Wayne Federman, the veteran comedian, actor, and author, has carved out a unique niche for himself in the world of comedy. His arrival in Los Angeles in the late 1980s began a successful career as a stand up comedian which continues to this day. In addition, he's had bit roles in such films as Step Brothers, Legally Blonde, The 40 Year-Old Virgin, and Knocked Up; cameos he dubs his "Federman and Out." Starting tonight at Cinefamily in Los Angeles, the second annual Wayne Federman International Film Festival debuts, which consists of comedians screening their favorite movies on the glorious big screen and talking about them. I spoke with Wayne about the festival, the people involved, and how he's not true friends with Sacha Baron Cohen.
Hi, Wayne. First off, how'd you get the idea to do something like this? It's a pretty interesting concept.
Well, there were a few things that happened. One year a Simpsons writer named Rob Cohen rented out the Silent Movie Theater for his friend's birthday and screened the 1966 Batman film, and it was a lot of fun, everybody had a great time. Maybe a year later, I saw Patton Oswalt at the New Beverley Theater and they were showing a movie called The Foot Fist Way. He came out beforehand and was like "I love this movie, let me tell you why I love it so much." It was funny, and the people around me really enjoyed watching Patton sort of nerd out on this movie. So I thought to myself, Wow that's kind of interesting… I've known Patton for years, but I'm learning something about him through his love of this movie. So I thought, why don't we do a whole week of this and call it the Wayne Federman International Film Festival, and now it's in its second year. The main person behind it though, more than Rob Cohen or Patton, is Garry Shandling, who I first met when I played his brother on his TV show.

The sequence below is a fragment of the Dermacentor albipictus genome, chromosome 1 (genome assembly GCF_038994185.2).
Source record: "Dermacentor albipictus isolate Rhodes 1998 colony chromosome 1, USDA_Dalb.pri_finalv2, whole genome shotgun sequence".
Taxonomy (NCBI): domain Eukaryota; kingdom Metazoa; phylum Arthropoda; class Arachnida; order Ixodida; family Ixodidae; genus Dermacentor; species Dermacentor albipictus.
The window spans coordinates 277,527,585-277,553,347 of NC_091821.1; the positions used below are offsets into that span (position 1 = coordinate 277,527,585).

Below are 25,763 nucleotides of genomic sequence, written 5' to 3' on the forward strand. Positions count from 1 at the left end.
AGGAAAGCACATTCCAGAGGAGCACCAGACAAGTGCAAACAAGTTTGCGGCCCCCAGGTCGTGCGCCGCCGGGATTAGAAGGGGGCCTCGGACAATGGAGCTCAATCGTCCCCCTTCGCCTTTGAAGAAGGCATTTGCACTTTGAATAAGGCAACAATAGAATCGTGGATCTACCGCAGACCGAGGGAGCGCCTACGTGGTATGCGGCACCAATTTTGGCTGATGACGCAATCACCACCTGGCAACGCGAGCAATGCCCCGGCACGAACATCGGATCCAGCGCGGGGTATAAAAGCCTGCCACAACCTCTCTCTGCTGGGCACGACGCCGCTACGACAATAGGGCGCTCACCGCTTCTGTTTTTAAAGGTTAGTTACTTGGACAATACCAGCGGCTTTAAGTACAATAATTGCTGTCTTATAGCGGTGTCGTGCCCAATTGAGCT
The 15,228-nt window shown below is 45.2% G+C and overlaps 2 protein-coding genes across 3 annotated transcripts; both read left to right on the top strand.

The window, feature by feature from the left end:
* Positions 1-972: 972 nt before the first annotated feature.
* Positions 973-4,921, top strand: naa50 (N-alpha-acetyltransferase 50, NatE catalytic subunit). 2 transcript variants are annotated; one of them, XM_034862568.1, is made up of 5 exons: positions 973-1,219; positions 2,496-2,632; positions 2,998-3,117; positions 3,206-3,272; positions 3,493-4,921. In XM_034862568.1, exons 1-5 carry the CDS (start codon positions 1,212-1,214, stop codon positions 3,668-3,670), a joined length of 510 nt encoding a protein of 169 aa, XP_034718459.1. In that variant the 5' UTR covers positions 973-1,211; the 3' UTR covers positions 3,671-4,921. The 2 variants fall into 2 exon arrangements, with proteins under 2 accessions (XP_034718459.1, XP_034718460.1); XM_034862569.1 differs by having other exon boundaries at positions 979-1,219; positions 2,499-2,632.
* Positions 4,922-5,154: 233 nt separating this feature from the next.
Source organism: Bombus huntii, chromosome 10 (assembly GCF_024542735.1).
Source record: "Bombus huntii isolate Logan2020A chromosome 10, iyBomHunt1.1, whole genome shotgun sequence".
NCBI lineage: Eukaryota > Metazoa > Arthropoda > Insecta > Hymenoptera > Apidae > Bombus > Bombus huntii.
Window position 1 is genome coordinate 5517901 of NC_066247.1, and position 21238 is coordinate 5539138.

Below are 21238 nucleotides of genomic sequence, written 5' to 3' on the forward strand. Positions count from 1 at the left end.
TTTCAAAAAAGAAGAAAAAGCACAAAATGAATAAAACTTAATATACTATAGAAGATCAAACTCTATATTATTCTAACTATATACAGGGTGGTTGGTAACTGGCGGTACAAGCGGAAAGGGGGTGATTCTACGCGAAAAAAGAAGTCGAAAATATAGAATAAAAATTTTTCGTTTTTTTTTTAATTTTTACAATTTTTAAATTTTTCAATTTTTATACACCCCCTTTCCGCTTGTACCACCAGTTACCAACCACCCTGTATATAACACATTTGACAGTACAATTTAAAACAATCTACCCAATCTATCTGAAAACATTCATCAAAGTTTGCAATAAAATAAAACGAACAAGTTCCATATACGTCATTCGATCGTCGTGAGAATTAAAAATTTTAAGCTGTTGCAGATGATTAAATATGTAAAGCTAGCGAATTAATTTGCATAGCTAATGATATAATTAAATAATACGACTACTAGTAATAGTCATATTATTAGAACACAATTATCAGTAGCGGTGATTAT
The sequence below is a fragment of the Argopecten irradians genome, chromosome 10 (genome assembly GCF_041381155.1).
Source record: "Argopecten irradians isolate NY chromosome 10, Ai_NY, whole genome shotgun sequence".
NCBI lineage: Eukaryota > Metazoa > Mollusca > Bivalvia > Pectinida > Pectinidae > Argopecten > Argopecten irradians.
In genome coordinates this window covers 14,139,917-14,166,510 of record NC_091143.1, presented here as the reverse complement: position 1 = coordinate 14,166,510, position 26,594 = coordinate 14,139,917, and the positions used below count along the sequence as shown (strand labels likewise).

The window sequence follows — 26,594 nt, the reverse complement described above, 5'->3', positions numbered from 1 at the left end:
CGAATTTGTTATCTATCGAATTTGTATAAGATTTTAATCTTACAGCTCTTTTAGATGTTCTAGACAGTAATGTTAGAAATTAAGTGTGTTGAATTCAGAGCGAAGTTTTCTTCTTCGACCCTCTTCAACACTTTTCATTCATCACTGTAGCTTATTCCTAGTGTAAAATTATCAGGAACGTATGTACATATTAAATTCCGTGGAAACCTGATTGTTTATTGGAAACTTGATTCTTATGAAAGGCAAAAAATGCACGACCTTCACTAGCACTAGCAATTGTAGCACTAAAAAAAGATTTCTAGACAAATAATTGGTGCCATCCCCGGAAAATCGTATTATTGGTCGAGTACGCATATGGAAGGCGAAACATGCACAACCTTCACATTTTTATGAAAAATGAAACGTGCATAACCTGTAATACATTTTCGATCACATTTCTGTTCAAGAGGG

A very famous "Federman and Out."
Yes! So, he really lit up. He was already talking about what movie he would show, when I was pitching it to him to see if it was a good idea. He was like "No, I think I wanna do it." Once he signed on last year, it was much easier to get other comedians to say yes.
So how do you go about getting the prints for these movies? Are you calling up Universal Pictures and saying "Oh, I need the reels for Raising Arizona!" And then they mail them, and you get a wooden box full of hay with film canisters inside?
That's a good question.
What happens is, Cinefamily, where this is taking place, takes care of all of that. As a rule, they show old movies. They have a relationship with all the studios. But, I will tell you that the availability of 35mm prints is diminishing very much like the name "Wayne," which of course you know is also a word that means to "diminish slowly over time."
Well, the definition of "Rob" is "to take something away from by force," so I know the feeling. It must be daunting planning it all, though… I know you know a lot of people in comedy. You've got six famous people, so how does this work recruiting them? Do you text Aziz Ansari and you go "Hey man, what movies do you like? Wanna talk about them in front of an audience?"
No, but that's close.